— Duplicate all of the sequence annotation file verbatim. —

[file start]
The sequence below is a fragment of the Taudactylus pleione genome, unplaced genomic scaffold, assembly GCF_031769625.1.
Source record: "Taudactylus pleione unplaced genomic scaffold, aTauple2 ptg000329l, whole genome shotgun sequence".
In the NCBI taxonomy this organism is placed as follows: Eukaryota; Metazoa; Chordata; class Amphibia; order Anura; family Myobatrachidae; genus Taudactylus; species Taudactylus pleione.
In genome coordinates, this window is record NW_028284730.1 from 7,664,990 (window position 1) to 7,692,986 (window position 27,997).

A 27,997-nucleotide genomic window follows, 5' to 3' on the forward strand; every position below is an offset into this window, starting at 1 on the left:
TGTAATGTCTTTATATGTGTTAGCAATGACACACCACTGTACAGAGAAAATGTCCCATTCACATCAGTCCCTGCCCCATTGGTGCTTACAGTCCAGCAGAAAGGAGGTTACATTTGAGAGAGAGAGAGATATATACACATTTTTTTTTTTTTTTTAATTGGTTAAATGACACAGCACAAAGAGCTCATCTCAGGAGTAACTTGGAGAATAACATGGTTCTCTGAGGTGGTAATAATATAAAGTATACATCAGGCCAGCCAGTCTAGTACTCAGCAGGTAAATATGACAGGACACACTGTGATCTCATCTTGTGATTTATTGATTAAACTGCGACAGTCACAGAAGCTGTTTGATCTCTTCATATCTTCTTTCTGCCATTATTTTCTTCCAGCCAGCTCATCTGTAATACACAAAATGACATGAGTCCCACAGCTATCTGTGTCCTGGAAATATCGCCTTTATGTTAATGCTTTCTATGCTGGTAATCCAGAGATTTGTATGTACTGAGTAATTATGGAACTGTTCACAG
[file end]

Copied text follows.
The sequence below is a fragment of the Taudactylus pleione genome, unplaced genomic scaffold, assembly GCF_031769625.1.
Source record: "Taudactylus pleione unplaced genomic scaffold, aTauple2 ptg000329l, whole genome shotgun sequence".
In the NCBI taxonomy this organism is placed as follows: Eukaryota; Metazoa; Chordata; class Amphibia; order Anura; family Myobatrachidae; genus Taudactylus; species Taudactylus pleione.
In genome coordinates, this window is record NW_028284730.1 from 7,664,990 (window position 1) to 7,692,986 (window position 27,997).

A 27,997-nucleotide genomic window follows, 5' to 3' on the forward strand; every position below is an offset into this window, starting at 1 on the left:
TGTAATGTCTTTATATGTGTTAGCAATGACACACCACTGTACAGAGAAAATGTCCCATTCACATCAGTCCCTGCCCCATTGGTGCTTACAGTCCAGCAGAAAGGAGGTTACATTTGAGAGAGAGAGAGATATATACACATTTTTTTTTTTTTTTTAATTGGTTAAATGACACAGCACAAAGAGCTCATCTCAGGAGTAACTTGGAGAATAACATGGTTCTCTGAGGTGGTAATAATATAAAGTATACATCAGGCCAGCCAGTCTAGTACTCAGCAGGTAAATATGACAGGACACACTGTGATCTCATCTTGTGATTTATTGATTAAACTGCGACAGTCACAGAAGCTGTTTGATCTCTTCATATCTTCTTTCTGCCATTATTTTCTTCCAGCCAGCTCATCTGTAATACACAAAATGACATGAGTCCCACAGCTATCTGTGTCCTGGAAATATCGCCTTTATGTTAATGCTTTCTATGCTGGTAATCCAGAGATTTGTATGTACTGAGTAATTATGGAACTGTTCACAG